Current Musicology Graduate Students

Emily HoylerEmily Hoyler

PhD Candidate • emily.hoyler@u.northwestern.edu

Emily Hoyler is a PhD candidate in musicology specializing in nineteenth- and twentieth-century British music, early music technology, gender studies, and British literature and journalism. She received her undergraduate and master's degrees from Tufts University in Boston. Her dissertation investigates the BBC's promotion of national composers and musical works in the interwar years; she argues that BBC critics catalyzed an essential phrase in the so-called "English Musical Renaissance" by framing music appreciation as central to national identity and by endowing achievements in national music with a distinctly masculine undercurrent. Emily has presented original research at many national and international conferences, including the International Musicological Society, American Musicological Society, and the North American British Music Studies Association.

Jeffrey van den ScottJeffrey van den Scott

PhD Candidate • jvandenscott@u.northwestern.edu

Jeffrey van den Scott completed his bachelor of music degree in 2001 at Mount Allison University in New Brunswick, Canada. Following music education and master of music degrees from Memorial University of Newfoundland, Jeffrey taught music at John Arnalukjuak (formerly Qitiqliq) High School in Arviat, Nunavut--part of Canada's Arctic--for five years. His interests in exoticism, cross-cultural music, and the sociology of music, have brought him to his current research which explores the links between contemporary Canadian art music that represents the north and the experiences and music of the people who live there. He regularly presents aspects of his work at conferences including the Society for Ethnomusicology, the Canadian University Music Society, the Qualitative Research and Analysis Conference, and the Society for the Study of Symbolic Interaction. In 2013-14, he was awarded a Graduate Research Grant from The Graduate School, and his work was nominated for the Horst Frenz Prize from the American Comparative Literature Association, and the Presidential Fellowship at Northwestern.  Jeffrey holds a SSHRC Doctoral Fellowship for the 2014-15 year.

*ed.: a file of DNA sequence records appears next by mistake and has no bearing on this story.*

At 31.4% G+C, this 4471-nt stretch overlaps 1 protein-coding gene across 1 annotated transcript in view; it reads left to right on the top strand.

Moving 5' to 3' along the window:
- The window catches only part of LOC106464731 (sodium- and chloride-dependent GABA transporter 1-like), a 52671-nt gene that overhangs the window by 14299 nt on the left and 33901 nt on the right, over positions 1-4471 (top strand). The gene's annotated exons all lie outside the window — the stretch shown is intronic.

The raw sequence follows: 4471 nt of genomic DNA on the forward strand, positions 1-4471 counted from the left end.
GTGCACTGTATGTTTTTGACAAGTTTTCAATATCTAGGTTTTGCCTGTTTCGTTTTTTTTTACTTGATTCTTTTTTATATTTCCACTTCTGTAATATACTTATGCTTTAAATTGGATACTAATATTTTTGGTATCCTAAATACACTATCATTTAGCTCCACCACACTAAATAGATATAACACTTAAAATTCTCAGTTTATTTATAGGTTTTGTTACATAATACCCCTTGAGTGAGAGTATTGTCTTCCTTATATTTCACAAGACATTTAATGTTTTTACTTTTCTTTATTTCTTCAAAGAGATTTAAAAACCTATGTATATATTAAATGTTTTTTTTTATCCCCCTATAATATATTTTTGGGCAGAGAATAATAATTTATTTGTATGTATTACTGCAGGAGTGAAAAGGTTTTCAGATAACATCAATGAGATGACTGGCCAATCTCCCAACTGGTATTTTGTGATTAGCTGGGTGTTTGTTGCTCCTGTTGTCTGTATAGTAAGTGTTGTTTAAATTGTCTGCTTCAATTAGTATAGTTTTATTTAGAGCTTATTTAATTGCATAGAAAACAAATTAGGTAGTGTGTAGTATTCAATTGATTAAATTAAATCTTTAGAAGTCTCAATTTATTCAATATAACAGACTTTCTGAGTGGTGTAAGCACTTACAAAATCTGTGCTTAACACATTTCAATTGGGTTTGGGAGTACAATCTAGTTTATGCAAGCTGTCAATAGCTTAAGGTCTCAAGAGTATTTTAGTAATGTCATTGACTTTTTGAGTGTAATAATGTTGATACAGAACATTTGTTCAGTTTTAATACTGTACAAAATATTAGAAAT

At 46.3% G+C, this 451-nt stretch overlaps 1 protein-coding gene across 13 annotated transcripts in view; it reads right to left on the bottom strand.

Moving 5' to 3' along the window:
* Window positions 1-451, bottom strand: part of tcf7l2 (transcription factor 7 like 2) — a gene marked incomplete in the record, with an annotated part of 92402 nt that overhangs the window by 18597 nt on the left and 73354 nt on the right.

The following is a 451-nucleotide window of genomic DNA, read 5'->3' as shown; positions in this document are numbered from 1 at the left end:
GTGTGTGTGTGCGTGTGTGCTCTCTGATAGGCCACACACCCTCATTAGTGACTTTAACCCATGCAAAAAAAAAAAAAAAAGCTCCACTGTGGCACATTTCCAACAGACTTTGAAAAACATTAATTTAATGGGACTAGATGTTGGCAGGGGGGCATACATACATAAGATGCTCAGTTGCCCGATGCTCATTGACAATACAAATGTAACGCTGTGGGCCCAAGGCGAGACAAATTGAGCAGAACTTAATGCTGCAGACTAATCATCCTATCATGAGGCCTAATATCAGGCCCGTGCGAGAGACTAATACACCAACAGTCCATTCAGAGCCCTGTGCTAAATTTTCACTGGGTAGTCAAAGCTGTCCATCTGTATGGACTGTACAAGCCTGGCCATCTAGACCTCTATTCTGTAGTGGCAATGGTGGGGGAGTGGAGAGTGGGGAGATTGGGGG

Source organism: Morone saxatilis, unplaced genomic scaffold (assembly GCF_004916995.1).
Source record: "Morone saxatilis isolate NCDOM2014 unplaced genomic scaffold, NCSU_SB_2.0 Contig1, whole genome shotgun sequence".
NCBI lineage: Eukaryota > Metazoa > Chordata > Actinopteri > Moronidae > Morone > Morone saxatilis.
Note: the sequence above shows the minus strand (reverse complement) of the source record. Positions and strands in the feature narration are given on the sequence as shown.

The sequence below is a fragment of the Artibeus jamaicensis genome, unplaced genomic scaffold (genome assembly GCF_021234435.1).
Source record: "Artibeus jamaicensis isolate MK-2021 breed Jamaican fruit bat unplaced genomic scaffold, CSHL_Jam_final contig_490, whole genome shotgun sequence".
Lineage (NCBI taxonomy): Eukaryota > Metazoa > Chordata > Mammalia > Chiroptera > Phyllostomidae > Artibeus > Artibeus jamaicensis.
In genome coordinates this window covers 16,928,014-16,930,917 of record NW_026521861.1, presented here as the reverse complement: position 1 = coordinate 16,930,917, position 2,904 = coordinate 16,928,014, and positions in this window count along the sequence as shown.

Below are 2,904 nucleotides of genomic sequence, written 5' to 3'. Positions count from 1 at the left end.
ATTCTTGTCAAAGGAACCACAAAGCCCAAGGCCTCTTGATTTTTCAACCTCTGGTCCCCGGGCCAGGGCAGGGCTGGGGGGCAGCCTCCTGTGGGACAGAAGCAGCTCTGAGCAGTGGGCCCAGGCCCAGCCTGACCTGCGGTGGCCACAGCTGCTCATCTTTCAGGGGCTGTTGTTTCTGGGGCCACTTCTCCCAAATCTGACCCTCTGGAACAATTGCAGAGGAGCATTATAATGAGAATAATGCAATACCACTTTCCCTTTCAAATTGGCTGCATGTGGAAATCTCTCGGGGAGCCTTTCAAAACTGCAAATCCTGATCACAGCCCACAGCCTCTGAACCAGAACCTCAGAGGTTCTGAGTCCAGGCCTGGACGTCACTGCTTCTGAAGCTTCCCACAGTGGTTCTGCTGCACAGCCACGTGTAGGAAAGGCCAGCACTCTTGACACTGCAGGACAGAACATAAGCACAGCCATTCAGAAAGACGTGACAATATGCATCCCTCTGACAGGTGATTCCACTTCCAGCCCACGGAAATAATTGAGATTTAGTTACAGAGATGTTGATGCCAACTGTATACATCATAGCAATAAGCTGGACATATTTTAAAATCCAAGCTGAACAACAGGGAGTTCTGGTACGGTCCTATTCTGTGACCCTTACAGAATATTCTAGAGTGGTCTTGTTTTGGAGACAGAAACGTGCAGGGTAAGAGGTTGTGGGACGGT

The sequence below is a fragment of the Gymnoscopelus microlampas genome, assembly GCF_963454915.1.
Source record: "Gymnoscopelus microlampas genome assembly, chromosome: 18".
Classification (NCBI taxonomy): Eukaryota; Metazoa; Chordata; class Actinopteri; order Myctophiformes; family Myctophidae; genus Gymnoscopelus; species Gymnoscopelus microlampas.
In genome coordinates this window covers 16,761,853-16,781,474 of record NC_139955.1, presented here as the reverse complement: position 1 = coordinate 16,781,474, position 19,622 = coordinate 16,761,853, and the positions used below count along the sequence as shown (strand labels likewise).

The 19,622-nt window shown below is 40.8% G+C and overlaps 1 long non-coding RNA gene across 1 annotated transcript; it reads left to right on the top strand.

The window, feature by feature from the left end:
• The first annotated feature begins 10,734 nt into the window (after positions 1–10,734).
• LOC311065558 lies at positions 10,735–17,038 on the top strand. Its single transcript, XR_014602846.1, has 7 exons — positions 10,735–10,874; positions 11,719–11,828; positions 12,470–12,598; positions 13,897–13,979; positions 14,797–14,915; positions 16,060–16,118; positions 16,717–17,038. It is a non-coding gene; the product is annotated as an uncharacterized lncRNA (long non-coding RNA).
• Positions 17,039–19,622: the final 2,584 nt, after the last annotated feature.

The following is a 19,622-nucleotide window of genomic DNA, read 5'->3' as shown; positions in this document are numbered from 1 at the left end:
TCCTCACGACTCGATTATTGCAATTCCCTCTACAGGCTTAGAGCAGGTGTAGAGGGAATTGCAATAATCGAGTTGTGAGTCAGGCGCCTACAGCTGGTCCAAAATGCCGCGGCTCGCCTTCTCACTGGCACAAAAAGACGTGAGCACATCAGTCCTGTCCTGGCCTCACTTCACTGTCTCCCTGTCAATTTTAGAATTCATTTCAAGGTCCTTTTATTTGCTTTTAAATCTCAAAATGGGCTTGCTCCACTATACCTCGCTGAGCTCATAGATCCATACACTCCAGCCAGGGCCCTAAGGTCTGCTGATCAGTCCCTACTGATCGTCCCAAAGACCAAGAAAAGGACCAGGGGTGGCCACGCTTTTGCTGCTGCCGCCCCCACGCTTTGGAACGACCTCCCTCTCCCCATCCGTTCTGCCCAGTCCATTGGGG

Kirsten CarithersKirsten Speyer Carithers

PhD Candidate •  k-carithers@u.northwestern.edu

Kirsten Speyer Carithers is a PhD candidate (ABD) at Northwestern University.  She holds degrees in music history (thesis: “The Network of Influence: New York Artists and the Indeterminate Works of John Cage, 1951-1978,” advised by Per F. Broman) and oboe performance, both from Bowling Green State University.  Research and teaching interests include aesthetics and critical theory, the socio-cultural implications of notation, music and technology, and the intersections between indeterminacy, improvisation, and creative labor.  In 2013, she completed the certificate in Critical Theory at NU, and is pursuing a Teaching Certificate through NU’s Searle Center for Advancing Learning & Teaching.  Kirsten has presented at AMS-Midwest, the Midwest Graduate Music Consortium, and conferences at the City University of New York and the University of Oxford.

Matthew RichardsonMatthew Wm. Richardson

5th Year PhD •  matthewrichardson2011@u.northwestern.edu

Matthew’s research examines mainstream commercial pop music in Japan through the lenses of affect, semiotics, mediation, and aesthetic history. His dissertation project, Marketing Affect in Japanese Idol Music, uses the work of technopop trio Perfume to investigate how major pop groups, known as idols, can design and maintain group identities through the dense multimedia channels of the contemporary music industry. Fans primarily seek to engage with the affective worlds idols build through their varied media products. These aspects of idol music complicate current narratives about media and capitalism by emphasizing the interplay of local cultural meanings with the forms of global industries. Other areas of research and teaching interest for Matthew include synthpop of the 1970s and ‘80s, music iconography in early modern Japanese visual culture, Japanese poetic and aesthetic history, and music and sound in Buddhist ritual. A native of Bloomington, Indiana, Matthew received a BM in Music History from the Oberlin Conservatory in 2010. Prior to his time at Northwestern, he also worked as an editor for The Instrumentalist magazine.